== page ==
John Dryden: An Essay of Dramatic Poesy
Crites praises the Greeks and Romans suggesting that they cannot be surpassed.
Eugenius recognizes their worth but suggests that they have indeed been exceeded and in many instances are not consistent in their adherence to Aristotle's conventions.
Lisideius suggests that the French are superior to the English.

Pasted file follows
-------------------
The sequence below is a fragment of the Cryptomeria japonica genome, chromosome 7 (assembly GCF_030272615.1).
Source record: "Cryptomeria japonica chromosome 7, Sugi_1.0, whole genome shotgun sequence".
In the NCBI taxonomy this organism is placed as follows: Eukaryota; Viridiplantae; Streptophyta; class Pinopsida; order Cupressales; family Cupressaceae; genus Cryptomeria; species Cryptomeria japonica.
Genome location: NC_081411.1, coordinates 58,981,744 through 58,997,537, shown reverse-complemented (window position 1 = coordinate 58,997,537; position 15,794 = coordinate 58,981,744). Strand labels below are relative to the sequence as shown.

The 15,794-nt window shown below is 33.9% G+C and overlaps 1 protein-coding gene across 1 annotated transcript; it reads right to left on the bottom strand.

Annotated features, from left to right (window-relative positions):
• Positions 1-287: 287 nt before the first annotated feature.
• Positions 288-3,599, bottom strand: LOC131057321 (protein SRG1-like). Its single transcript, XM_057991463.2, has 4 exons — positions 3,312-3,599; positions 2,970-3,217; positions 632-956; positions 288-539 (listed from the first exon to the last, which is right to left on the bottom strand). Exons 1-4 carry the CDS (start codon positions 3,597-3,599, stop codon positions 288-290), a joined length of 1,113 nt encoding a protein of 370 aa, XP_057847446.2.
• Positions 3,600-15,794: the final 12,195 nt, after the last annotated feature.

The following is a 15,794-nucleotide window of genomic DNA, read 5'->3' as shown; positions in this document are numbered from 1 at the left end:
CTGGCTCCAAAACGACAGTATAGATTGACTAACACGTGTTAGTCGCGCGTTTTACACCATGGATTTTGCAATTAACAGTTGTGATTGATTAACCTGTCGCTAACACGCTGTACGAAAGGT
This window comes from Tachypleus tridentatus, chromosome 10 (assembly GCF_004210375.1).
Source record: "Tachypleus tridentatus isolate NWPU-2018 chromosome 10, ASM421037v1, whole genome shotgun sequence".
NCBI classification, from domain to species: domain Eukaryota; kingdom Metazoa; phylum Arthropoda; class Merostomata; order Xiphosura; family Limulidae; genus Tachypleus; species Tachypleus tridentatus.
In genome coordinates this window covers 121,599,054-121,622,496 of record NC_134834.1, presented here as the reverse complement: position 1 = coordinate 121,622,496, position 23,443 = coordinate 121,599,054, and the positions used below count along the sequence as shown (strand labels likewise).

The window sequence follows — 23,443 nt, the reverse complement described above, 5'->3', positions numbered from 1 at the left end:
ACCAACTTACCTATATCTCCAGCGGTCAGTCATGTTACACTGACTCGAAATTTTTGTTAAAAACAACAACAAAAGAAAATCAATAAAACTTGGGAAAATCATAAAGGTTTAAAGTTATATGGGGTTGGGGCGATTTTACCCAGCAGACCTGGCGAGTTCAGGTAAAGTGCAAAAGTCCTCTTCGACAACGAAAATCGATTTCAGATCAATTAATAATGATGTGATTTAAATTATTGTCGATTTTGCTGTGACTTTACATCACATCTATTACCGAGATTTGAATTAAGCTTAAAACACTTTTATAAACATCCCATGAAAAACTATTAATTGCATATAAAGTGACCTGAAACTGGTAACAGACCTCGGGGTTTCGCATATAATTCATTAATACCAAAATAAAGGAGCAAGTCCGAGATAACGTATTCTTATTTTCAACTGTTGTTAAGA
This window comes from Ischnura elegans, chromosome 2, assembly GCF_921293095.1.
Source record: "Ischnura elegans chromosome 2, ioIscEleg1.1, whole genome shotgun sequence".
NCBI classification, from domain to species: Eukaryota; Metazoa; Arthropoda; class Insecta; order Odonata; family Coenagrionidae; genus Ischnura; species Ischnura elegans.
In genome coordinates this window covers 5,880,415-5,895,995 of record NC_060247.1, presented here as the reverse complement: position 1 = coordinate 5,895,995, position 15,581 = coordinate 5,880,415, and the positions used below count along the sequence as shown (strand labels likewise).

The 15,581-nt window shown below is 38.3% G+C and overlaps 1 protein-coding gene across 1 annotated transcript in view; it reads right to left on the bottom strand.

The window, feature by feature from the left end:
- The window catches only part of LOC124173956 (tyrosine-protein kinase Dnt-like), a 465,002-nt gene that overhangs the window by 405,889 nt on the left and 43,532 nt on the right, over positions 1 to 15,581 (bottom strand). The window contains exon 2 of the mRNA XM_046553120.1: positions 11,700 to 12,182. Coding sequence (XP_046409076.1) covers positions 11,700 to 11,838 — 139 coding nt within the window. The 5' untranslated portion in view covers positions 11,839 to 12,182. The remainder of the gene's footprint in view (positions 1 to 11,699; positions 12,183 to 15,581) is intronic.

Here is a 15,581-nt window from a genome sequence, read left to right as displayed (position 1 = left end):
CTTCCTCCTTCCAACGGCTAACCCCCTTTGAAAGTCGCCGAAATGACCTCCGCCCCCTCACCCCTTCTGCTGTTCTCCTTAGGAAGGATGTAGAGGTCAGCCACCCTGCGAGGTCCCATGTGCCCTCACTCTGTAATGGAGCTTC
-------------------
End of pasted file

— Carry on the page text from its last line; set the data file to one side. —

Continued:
Neander (ostensibly Dryden) counters that, based on their agreed definition of what "a play ought to be," the English are superior.
Two types of "bad" English poets: (p.164)
1.the poets who "perpetually pay us with clenches upon words and a certain clownish kind of raillery;" (b…
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